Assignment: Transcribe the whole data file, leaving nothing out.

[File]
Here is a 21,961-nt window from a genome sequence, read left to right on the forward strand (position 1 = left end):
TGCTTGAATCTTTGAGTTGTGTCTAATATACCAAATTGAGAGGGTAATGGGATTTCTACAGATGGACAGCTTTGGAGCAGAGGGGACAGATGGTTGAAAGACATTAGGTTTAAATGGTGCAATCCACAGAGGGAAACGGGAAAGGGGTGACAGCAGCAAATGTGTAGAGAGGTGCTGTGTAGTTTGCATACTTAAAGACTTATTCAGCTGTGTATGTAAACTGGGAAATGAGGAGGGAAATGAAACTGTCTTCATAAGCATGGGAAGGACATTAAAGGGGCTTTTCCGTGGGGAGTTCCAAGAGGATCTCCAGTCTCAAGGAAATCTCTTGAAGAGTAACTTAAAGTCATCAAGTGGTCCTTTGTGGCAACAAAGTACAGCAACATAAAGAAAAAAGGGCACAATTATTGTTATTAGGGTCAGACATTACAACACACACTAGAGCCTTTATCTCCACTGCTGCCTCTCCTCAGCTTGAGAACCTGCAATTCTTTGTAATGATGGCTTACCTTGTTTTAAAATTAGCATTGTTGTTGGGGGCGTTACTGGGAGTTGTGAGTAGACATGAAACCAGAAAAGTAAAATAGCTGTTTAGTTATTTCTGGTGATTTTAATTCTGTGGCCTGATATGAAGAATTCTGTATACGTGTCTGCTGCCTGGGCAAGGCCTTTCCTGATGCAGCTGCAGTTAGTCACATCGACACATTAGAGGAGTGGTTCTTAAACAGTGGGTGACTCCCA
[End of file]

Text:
Here is a 21,961-nt window from a genome sequence, read left to right on the forward strand (position 1 = left end):
TGCTTGAATCTTTGAGTTGTGTCTAATATACCAAATTGAGAGGGTAATGGGATTTCTACAGATGGACAGCTTTGGAGCAGAGGGGACAGATGGTTGAAAGACATTAGGTTTAAATGGTGCAATCCACAGAGGGAAACGGGAAAGGGGTGACAGCAGCAAATGTGTAGAGAGGTGCTGTGTAGTTTGCATACTTAAAGACTTATTCAGCTGTGTATGTAAACTGGGAAATGAGGAGGGAAATGAAACTGTCTTCATAAGCATGGGAAGGACATTAAAGGGGCTTTTCCGTGGGGAGTTCCAAGAGGATCTCCAGTCTCAAGGAAATCTCTTGAAGAGTAACTTAAAGTCATCAAGTGGTCCTTTGTGGCAACAAAGTACAGCAACATAAAGAAAAAAGGGCACAATTATTGTTATTAGGGTCAGACATTACAACACACACTAGAGCCTTTATCTCCACTGCTGCCTCTCCTCAGCTTGAGAACCTGCAATTCTTTGTAATGATGGCTTACCTTGTTTTAAAATTAGCATTGTTGTTGGGGGCGTTACTGGGAGTTGTGAGTAGACATGAAACCAGAAAAGTAAAATAGCTGTTTAGTTATTTCTGGTGATTTTAATTCTGTGGCCTGATATGAAGAATTCTGTATACGTGTCTGCTGCCTGGGCAAGGCCTTTCCTGATGCAGCTGCAGTTAGTCACATCGACACATTAGAGGAGTGGTTCTTAAACAGTGGGTGACTCCCA